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Book Review

Umezawa aims high in first novel The Whistler Public Library in partnership with Pique Newsmagazine and the Whistler Writers Group is doing a series of book reviews for the fall.

Umezawa aims high in first novel

The Whistler Public Library in partnership with Pique Newsmagazine and the Whistler Writers Group is doing a series of book reviews for the fall. Fiction, non-fiction, off beat or mainstream, read what our local writers have to say about some of the most interesting books written by Canadian authors. Then drop by the library and order your copy and see what you think.

We’ll run a series of four reviews, then we’ll ask you to tell us what you think. Do you like reading book reviews in the Pique? Would you like to see more? For the next few weeks, you can save the money you spend on the New York Times and get your book reviews from the local source – the Whistler Writers Group and the Pique.

The Truth About Death and Dying

Doubleday Canada, 2002,

291 pages, $32.95

Reviewed by Lisa Richardson

It's a bold move to call your first novel The Truth About Death and Dying. A reader reaches for it, looking for insight into the arcane, a short-cut to the profound. Of course, that's the thing about shooting high: you're often short of the mark.

Rui Umezawa's first novel charts the lives of three generations of the Hayakawa family, kicking off during the Second World War in their native Japan. The narrative skips back and forth through time: a high-octane eyes-squeezed-shut carousel-ride. Each time you open your eyes, a different setting draws you in – contemporary downtown Toronto, a bombing raid in Tokyo, Christmas preparations in the mid-West... It's disorienting, but eventually you add dimensions to each thin character. By the end, their stories have unravelled like so many balls of yarn; once-tidy appearances become tangled looping masses, the entire unstructured length of lives exposed.

As peripatetic as the author, (a Torontonian from Japan, who grew up in Italy, the U.S. and Canada), the patriarch Shoji leaves Japan after WW2, studies in England and moves to the States. His eldest son later moves north to Toronto, and the remaining fragments of family follow. Regardless of place, the characters are dispossessed, alienated. Not just as immigrants – they suffer an everyman alienation – disaffected because they're different, angry, old, bereft...

The young generation bullrush headlong and blindfolded into life. Toshi, the overweight and autistic youngest son, distracted by an incessant humming in his head, has flashes of insight:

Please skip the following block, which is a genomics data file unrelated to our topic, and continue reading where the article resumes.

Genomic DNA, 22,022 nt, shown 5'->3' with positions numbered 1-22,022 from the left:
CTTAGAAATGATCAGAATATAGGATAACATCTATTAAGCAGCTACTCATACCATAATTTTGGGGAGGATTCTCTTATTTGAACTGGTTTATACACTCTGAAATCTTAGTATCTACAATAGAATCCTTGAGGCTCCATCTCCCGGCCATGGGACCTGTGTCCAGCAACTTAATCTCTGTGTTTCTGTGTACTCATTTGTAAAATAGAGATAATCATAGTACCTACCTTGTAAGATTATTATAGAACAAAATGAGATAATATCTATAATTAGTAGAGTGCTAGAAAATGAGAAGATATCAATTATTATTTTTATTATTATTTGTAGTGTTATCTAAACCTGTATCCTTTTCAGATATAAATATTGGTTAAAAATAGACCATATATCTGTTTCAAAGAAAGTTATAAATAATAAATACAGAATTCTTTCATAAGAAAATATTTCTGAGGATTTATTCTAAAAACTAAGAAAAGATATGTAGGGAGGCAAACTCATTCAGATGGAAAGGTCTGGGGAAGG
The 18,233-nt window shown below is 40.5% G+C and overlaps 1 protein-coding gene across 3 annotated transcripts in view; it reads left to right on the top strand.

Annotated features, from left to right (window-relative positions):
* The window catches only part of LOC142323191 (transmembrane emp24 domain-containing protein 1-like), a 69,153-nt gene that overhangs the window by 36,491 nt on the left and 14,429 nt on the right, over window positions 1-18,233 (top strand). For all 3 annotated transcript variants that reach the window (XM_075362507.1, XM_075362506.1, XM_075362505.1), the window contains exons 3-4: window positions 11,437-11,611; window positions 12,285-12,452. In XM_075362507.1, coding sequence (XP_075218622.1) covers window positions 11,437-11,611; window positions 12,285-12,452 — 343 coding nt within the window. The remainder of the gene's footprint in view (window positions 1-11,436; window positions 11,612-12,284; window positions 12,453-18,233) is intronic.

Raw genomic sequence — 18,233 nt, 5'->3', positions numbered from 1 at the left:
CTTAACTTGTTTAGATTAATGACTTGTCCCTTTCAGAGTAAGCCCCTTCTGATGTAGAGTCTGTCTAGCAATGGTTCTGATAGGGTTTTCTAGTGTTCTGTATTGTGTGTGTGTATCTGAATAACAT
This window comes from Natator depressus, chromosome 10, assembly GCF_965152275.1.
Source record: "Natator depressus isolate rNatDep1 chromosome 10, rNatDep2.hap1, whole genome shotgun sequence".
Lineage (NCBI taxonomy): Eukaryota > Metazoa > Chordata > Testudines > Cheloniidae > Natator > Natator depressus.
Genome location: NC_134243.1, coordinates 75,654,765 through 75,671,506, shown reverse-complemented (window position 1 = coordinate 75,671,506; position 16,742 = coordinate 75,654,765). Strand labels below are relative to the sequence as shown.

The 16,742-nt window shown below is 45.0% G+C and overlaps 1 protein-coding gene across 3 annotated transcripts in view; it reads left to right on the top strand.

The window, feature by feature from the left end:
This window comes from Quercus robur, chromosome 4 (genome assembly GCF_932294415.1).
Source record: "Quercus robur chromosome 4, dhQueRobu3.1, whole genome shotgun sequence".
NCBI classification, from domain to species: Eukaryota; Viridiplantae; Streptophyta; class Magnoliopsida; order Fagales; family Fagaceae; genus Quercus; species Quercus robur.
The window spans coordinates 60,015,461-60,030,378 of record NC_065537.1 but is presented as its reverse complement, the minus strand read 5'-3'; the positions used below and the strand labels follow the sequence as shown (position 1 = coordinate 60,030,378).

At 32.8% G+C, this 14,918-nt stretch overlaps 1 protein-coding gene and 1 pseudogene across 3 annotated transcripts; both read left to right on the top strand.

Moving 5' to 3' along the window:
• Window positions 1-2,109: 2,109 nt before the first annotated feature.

Hot or cold implied movement, and movement implied time. Toshi imagined that when his father died, he stepped outside time, and therefore was in a place neither hot nor cold. Toshi imagined Shoji swimming in a vast, black ocean.

Toshi's awareness, coloured with the hues across the spectrum, folded outwards like inverse origami. He heard Shoji's voice and felt his presence. He also heard and felt his grandparents, and even Kei and Angie and Mitsuyo, who, he knew, weren't dead yet. The idea twisted his mind into a pretzel, and yet he felt a sublime joy. Outside time, everything that will happen has happened... He felt his father's spirit, still characterised by a physicist's curiosity, confronted by this same vast understanding of time and space that could only be seen from this place. He was aware of his grandmothers, whose souls were free from all the pettiness of having to treat their children as adults.

The more poignant scenes reveal the grandparents secret lives, past and present, revealing them as more than the desiccated household clutter their family consider them. Grandmother Hanako gets drunk with bikers at the local pool hall, remembers a city in flames and wonders why her grandchildren living in the midst of abundance are devoid of happiness.

Umezawa's language can be clunky, in that it strives to be poetry but is weighed down by its own ambition: "Toshi let free a sigh as heavy as the world." "A sound like a toad choking erupted from Toshi's stomach." Its clumsiness gets in the way of narrative's simple revelations. The author's use of humour, to counter the effect of 300 pages of overwhelming familial dysfunction and war reminiscences spread thick with suffering, relies on slapstick, farting jokes and chronic masturbation.

However, the novel debunks preconceptions I had about Japanese culture and takes the reader a step closer to realizing we are all the same; "them" and "us" is a contrivance. With the warmongers south of the border beating their drums, it's timely to reflect on the impact of war on everyday lives... to look at a culture a generation once considered an enemy and realize they're just like us. Perhaps the Americans might realize this about the Iraqis one day too.